Though it runs between the gentle-sounding extremes of latitudes 42° and 52° south, the Camino Austral is a road to the end of the world. There have been fragments of road down here for decades but it was Pinochet who had all the bits connected (the road officially bears his name, but no one uses the full title). It leads next to Coihaique, the main cattle and tree-felling hub, and the only serious town in Aisén. Founded in 1929, it is the main administrative and commercial centre and, to put the puyes behind us, we got stuck into a paella at La Olla, a real restaurant with Spanish leanings. The open valley of Coihaique was once the territory of the Tehuelche, the tall nomadic tribe that Magellan had seen way over on the Atlantic coast and called the ‘Patagones’. Cave paintings of hands and guanacos, the local camelid, are dotted all over the region.
Passing through yet more protected woodlands, we headed for the next, and last, townette, Cochrane. This stretch of road skirts lots of lakes and rivers, the most important of which is the massive and massively beautiful Lago General Carrera, shared with Argentina, where it is named Lago Buenos Aires. In South America, it is second in size only to Titicaca, and the turquoise waters (the deepest in the continent) have turned this valley into a fertile place of fruit trees with its own gentle microclimate. Marble overhanging sculptures – locals call them capillas or ‘chapels’ – worn away by the movement of the waters, line the banks. A complex river system, fed by Andean rains and melting ice (with the fast-moving, voluminous Río Baker at its heart) shoots off to find the Pacific. American rafters were paddling desperately in the frothing, tumbling narrows of the Baker; we drove on and promised to come back to do ‘that kind of holiday’ another time.
It was all gaspingly beautiful, lonely and tranquil. After the Río Baker, some drivers may be inclined to turn around. My co-driver certainly was, as some Chilotes had told us that there were no more ‘highlights’ after the big river.
“What’s the point of driving on?”
“Well, to get to the end?”
“Then what? Turn round and drive back?”
“Yes, I suppose so.”
It wasn’t that there was any need for more stunning forests, rivers, lakes and vistas, but when you take a road on you just have to finish it. So we pushed on towards Cochrane. Look at a map and you’ll see how fragmented the land is here, with swampland, meadow and bare prairie jostling against ice fields, volcanoes and mountains. In fact, the landscape takes on a mystical air of unreality, noted by Sara Wheeler in her Travels in a Thin Country: ‘We climbed very high in the crepuscular light, the road a slender silver precipice above the luminous lake, and as the sun set we drove through configurations of rock as if we were travelling through pages of Dante.’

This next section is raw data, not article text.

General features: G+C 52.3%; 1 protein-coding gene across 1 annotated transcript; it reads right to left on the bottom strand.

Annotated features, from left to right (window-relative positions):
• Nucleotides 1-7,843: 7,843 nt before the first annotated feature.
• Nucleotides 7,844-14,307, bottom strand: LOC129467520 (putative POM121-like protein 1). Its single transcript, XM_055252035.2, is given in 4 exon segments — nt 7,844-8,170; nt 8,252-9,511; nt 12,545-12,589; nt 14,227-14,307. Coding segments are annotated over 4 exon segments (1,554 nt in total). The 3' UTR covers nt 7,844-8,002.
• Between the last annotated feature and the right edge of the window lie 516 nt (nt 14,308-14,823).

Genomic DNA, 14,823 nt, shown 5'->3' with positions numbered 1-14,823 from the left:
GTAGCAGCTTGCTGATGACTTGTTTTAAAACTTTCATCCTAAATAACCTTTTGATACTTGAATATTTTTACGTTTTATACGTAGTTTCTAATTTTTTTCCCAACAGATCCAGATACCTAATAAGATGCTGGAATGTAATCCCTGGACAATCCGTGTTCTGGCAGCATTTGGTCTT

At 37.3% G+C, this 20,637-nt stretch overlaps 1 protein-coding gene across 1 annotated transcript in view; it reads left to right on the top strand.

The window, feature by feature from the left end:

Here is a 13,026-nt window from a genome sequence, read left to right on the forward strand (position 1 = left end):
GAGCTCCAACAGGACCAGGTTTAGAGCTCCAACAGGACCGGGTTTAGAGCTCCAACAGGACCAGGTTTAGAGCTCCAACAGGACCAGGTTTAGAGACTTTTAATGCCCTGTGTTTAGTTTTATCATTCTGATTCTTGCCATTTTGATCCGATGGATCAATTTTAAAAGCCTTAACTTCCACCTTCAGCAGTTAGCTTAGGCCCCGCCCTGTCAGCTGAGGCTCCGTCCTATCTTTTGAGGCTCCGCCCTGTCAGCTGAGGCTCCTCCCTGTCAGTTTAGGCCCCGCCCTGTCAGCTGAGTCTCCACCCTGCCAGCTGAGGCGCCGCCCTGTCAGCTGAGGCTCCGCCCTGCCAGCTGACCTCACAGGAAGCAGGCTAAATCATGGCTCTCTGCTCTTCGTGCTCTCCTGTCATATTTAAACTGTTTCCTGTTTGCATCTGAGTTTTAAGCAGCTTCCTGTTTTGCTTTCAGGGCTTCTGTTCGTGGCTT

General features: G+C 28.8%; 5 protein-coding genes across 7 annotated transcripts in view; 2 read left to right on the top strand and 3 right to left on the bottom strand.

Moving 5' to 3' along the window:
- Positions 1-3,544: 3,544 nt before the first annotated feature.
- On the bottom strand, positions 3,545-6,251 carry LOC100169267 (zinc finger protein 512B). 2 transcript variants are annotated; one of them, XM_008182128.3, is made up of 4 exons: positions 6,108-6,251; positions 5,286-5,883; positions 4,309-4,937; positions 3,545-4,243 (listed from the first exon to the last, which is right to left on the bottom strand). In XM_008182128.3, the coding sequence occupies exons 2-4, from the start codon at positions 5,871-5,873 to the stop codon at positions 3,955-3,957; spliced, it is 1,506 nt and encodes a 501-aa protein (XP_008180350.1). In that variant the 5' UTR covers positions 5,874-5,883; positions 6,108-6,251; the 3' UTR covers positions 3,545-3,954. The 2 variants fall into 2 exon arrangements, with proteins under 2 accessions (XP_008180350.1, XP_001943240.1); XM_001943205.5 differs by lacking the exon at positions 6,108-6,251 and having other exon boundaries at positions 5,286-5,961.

At Cochrane we refuelled – the last chance to fill up before heading into nothing. We were in an ultra-remote setting for the last 200km of the Highway. The woods were serene, spooky even. What we thought was a lost cow turned out to be a huemul, a Chilean deer, heading for the underbrush and the cover of mist. What is rare elsewhere is common here, and vice versa. After seeing the huemul, the journey really had come to its close and we pitched our tent not far from where the barrier marks ongoing construction work. If you accept the basic idea of the Pan-American Highway as a continuous longitudinal route from north to south, Villa O’Higgins is the last stop on a journey that could begin in Alaska. There are plenty of other roads, of course, but roads are about ideas and, at best, about the way humans link themselves to each other and to their natural surroundings. Most roads seem to fail disastrously at accomplishing this ideal. The Southern Highway fulfils it magnificently.When to go: The summer months of December to March are ideal for visiting as the ferry crossings on the northern section of the Highway are open and there’s more sunshine, longer days and less rainfall. From June to September, severe snowfall can block the road occasionally leading to the closure of Balmaceda airport near Coihaique.
Temperatures in Aisén range between 11°C and 18°C in January, and between -2°C
and 7°C in July.
Health and safety: There are no major infectious diseases in this temperate zone but take all the normal precautions with food and drink.
Take care when driving as even gentle curves are hazardous on the gravel surface. Locals shoot up and down the road in pick-ups and it’s best to let them pass and maintain a speed of 60-70km/h.